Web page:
Takeaway: For the requirement that a petition identify all real parties-in-interest, the Board generally accepts a petitioner’s initial identification, but it is a rebuttable presumption. When a patent owner provides sufficient evidence that brings into question the accuracy of the identification, the burden remains with petitioner to establish that it has complied with the statutory requirement.
In its Decision, the Board did not institute review because the Petition was incomplete. After Patent Owner raised valid questions concerning the proper identification of each real party-in-interest, Petitioner did not attempt to rebut Patent Owner’s contentions and thus failed to meet its statutory burden. Given the timing, the Board further stated that the Petition could not be re-filed because the Petition would no longer fall within the one-year period specified by 35 U.S.C. § 315(b).
In the Preliminary Response, Patent Owner contended that the Petition failed to list all the real parties-in-interest as required by 35 U.S.C. § 312(a)(2). In response, the Board sought additional briefing from Petitioner directed to Patent Owner’s contention, but Petitioner did not respond to the Board’s request.
The statutory requirement that a petition identify all real parties-in-interest is a “threshold issue.” The Board generally accepts the petitioner’s identification of the real parties-in-interest at the time of filing the petition, but it is a “rebuttable presumption.” “When, as here, a patent owner provides sufficient rebuttal evidence that reasonably brings into question the accuracy of the petitioner’s identification of real parties-in-interest, the burden remains with the petitioner to establish that it has complied with the statutory requirement.” The determination of whether a party is a real party-in-interest is a “highly fact-dependent question.” The focus is on “the party’s relationship to the inter partes review . . . and the degree of control the party can exert over the proceedings.” See Aruze Gaming Macau Ltd. v. MGT Gaming Inc., Case IPR2014-01288, slip op. at 11 (PTAB Feb. 20, 2015) (Paper 13).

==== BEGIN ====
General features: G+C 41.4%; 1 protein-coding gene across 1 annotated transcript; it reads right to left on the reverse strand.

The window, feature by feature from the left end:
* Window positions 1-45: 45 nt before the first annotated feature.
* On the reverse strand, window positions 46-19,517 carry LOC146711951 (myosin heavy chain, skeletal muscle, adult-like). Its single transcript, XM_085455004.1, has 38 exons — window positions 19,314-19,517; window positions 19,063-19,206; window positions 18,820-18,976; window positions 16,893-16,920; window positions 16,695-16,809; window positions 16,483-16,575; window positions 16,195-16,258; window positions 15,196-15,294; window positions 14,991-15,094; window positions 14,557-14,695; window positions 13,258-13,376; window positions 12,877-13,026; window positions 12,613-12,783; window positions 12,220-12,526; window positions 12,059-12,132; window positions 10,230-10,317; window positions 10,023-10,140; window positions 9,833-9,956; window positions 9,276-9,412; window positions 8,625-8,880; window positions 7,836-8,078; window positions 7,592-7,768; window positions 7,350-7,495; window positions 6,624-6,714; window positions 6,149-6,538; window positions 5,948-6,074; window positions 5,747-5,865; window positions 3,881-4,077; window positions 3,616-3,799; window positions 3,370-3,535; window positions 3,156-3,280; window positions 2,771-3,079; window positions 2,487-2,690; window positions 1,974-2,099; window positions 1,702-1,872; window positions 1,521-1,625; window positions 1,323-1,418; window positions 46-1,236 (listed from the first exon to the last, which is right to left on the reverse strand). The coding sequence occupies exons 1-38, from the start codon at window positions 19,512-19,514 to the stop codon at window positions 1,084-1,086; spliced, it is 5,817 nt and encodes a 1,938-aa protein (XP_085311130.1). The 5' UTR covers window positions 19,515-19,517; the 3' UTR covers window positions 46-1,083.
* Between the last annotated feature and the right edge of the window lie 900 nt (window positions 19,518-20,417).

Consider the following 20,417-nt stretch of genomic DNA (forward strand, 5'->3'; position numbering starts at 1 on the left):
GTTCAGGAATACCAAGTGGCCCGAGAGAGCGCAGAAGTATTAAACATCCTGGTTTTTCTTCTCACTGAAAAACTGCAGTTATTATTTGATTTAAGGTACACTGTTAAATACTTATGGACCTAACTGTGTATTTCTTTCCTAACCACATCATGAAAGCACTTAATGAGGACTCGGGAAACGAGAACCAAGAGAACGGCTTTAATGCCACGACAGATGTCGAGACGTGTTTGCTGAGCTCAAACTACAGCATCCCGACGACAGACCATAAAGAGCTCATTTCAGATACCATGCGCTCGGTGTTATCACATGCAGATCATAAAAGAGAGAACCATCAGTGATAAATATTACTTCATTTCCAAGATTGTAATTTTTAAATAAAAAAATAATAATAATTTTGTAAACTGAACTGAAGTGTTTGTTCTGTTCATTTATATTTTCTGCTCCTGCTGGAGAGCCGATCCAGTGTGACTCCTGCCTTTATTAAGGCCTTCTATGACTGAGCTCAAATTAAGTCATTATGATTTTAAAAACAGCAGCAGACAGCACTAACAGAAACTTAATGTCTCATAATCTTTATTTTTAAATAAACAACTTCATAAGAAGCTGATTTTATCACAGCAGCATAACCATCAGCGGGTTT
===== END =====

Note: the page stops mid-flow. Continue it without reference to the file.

Here, the Petition identified only Amazon.com and Amazon Web Services, Inc. (“AWS”) as real parties-in-interest, but Patent Owner contended that the Petition “fails to identify all real parties-in-interest because Amazon.com and AWS have no direct relationship, but instead, Amazon.com controls AWS only through ADS and AWSHC.” In support, Patent Owner cited Amazon.com’s SEC Form 10-K report and form, as well as Petitioner’s Fed. R. Civ. P. 7.1 Disclosure of Corporation Interest Certificate filed in the related district court proceeding. The Board found that Patent Owner “provides sufficient evidence that reasonably brings into question the accuracy of Petitioner’s identification of the real parties-in-interest.” The Board explained:
While the existence of a parent-subsidiary relationship alone may not be sufficient to establish a parent’s status as a real party-in-interest, in this case the close corporate relationship between Amazon.com and AWS strongly suggests that ADS and AWSHC, the subsidiary companies in the chain of corporate ownership between Amazon.com and AWS, are involved and controlling corporations representing the unified interests themselves and Petitioner.
Because Petitioner was given the opportunity to rebut Patent Owner’s evidence and meet its burden, but chose not to, the Board determined that, based on the record before it, “Petitioner has not sufficiently demonstrated that the Petition complies with the statutory requirement to identify all real parties-in-interest.” Accordingly, the Petition was denied.
Amazon.com, Inc. v. Appistry, Inc., IPR2015-00480
Paper 18: Decision Denying Institution of Inter Partes Review
Dated: July 13, 2015
Patent: 8,200,746 B2
Before: David C. McKone, James A. Tartal, and Jo-Anne M. Kokoski
Written by: Kokoski
Related proceedings: Appistry, Inc. v. Amazon.com, Inc., C.A. No. 2:15-cv-00311 (W.D. Wash.)